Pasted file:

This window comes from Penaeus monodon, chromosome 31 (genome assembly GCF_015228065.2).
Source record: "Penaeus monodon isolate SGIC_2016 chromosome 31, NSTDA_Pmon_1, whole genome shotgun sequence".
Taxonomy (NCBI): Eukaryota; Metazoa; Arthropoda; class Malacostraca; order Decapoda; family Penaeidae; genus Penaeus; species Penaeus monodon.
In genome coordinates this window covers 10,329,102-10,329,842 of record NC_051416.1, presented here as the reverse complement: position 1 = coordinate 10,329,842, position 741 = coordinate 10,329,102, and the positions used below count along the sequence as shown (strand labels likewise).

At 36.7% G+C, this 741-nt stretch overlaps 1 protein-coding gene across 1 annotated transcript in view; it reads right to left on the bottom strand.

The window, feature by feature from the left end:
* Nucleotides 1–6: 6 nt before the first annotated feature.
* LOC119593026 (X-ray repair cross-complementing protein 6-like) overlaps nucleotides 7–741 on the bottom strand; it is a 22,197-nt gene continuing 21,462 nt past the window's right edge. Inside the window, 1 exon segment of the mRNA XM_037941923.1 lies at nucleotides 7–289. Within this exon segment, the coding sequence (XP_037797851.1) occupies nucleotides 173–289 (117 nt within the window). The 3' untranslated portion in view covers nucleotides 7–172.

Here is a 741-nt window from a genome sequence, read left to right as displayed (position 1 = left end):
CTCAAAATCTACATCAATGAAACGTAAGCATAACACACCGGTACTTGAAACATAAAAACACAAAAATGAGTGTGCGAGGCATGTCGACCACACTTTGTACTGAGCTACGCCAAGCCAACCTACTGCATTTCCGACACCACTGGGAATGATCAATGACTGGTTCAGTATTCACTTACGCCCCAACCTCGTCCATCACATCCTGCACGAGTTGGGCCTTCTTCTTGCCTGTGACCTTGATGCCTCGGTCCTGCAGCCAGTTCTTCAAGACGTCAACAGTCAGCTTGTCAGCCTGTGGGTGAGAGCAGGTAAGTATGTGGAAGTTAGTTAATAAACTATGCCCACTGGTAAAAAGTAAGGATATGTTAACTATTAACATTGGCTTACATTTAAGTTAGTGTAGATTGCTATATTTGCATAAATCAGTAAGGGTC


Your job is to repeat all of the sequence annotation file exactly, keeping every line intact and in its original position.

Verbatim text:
This window comes from Penaeus monodon, chromosome 31 (genome assembly GCF_015228065.2).
Source record: "Penaeus monodon isolate SGIC_2016 chromosome 31, NSTDA_Pmon_1, whole genome shotgun sequence".
Taxonomy (NCBI): Eukaryota; Metazoa; Arthropoda; class Malacostraca; order Decapoda; family Penaeidae; genus Penaeus; species Penaeus monodon.
In genome coordinates this window covers 10,329,102-10,329,842 of record NC_051416.1, presented here as the reverse complement: position 1 = coordinate 10,329,842, position 741 = coordinate 10,329,102, and the positions used below count along the sequence as shown (strand labels likewise).

At 36.7% G+C, this 741-nt stretch overlaps 1 protein-coding gene across 1 annotated transcript in view; it reads right to left on the bottom strand.

The window, feature by feature from the left end:
* Nucleotides 1–6: 6 nt before the first annotated feature.
* LOC119593026 (X-ray repair cross-complementing protein 6-like) overlaps nucleotides 7–741 on the bottom strand; it is a 22,197-nt gene continuing 21,462 nt past the window's right edge. Inside the window, 1 exon segment of the mRNA XM_037941923.1 lies at nucleotides 7–289. Within this exon segment, the coding sequence (XP_037797851.1) occupies nucleotides 173–289 (117 nt within the window). The 3' untranslated portion in view covers nucleotides 7–172.

Here is a 741-nt window from a genome sequence, read left to right as displayed (position 1 = left end):
CTCAAAATCTACATCAATGAAACGTAAGCATAACACACCGGTACTTGAAACATAAAAACACAAAAATGAGTGTGCGAGGCATGTCGACCACACTTTGTACTGAGCTACGCCAAGCCAACCTACTGCATTTCCGACACCACTGGGAATGATCAATGACTGGTTCAGTATTCACTTACGCCCCAACCTCGTCCATCACATCCTGCACGAGTTGGGCCTTCTTCTTGCCTGTGACCTTGATGCCTCGGTCCTGCAGCCAGTTCTTCAAGACGTCAACAGTCAGCTTGTCAGCCTGTGGGTGAGAGCAGGTAAGTATGTGGAAGTTAGTTAATAAACTATGCCCACTGGTAAAAAGTAAGGATATGTTAACTATTAACATTGGCTTACATTTAAGTTAGTGTAGATTGCTATATTTGCATAAATCAGTAAGGGTC